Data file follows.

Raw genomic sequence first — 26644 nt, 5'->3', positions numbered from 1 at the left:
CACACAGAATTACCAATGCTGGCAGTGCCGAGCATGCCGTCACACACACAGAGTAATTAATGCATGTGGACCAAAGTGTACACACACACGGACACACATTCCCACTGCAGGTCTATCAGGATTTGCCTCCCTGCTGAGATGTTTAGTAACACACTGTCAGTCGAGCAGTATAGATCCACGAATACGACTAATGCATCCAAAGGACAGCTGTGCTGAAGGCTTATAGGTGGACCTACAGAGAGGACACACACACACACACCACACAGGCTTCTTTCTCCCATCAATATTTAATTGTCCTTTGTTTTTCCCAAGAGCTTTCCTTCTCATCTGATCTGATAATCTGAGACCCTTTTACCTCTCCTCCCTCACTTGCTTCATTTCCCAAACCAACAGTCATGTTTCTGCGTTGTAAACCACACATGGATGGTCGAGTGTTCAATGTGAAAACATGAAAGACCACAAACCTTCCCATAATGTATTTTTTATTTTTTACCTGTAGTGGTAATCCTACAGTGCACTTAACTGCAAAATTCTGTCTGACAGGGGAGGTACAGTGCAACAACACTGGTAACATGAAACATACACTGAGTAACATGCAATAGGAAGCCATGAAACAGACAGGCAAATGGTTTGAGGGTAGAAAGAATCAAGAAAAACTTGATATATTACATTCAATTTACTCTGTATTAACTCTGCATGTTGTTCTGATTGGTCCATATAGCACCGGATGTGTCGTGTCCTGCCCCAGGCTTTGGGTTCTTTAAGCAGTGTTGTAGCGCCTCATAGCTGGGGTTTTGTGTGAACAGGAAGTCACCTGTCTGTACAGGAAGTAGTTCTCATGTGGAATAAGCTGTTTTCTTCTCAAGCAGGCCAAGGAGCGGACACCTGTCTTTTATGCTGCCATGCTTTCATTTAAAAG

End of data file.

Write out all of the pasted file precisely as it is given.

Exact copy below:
Raw genomic sequence first — 26644 nt, 5'->3', positions numbered from 1 at the left:
CACACAGAATTACCAATGCTGGCAGTGCCGAGCATGCCGTCACACACACAGAGTAATTAATGCATGTGGACCAAAGTGTACACACACACGGACACACATTCCCACTGCAGGTCTATCAGGATTTGCCTCCCTGCTGAGATGTTTAGTAACACACTGTCAGTCGAGCAGTATAGATCCACGAATACGACTAATGCATCCAAAGGACAGCTGTGCTGAAGGCTTATAGGTGGACCTACAGAGAGGACACACACACACACACCACACAGGCTTCTTTCTCCCATCAATATTTAATTGTCCTTTGTTTTTCCCAAGAGCTTTCCTTCTCATCTGATCTGATAATCTGAGACCCTTTTACCTCTCCTCCCTCACTTGCTTCATTTCCCAAACCAACAGTCATGTTTCTGCGTTGTAAACCACACATGGATGGTCGAGTGTTCAATGTGAAAACATGAAAGACCACAAACCTTCCCATAATGTATTTTTTATTTTTTACCTGTAGTGGTAATCCTACAGTGCACTTAACTGCAAAATTCTGTCTGACAGGGGAGGTACAGTGCAACAACACTGGTAACATGAAACATACACTGAGTAACATGCAATAGGAAGCCATGAAACAGACAGGCAAATGGTTTGAGGGTAGAAAGAATCAAGAAAAACTTGATATATTACATTCAATTTACTCTGTATTAACTCTGCATGTTGTTCTGATTGGTCCATATAGCACCGGATGTGTCGTGTCCTGCCCCAGGCTTTGGGTTCTTTAAGCAGTGTTGTAGCGCCTCATAGCTGGGGTTTTGTGTGAACAGGAAGTCACCTGTCTGTACAGGAAGTAGTTCTCATGTGGAATAAGCTGTTTTCTTCTCAAGCAGGCCAAGGAGCGGACACCTGTCTTTTATGCTGCCATGCTTTCATTTAAAAG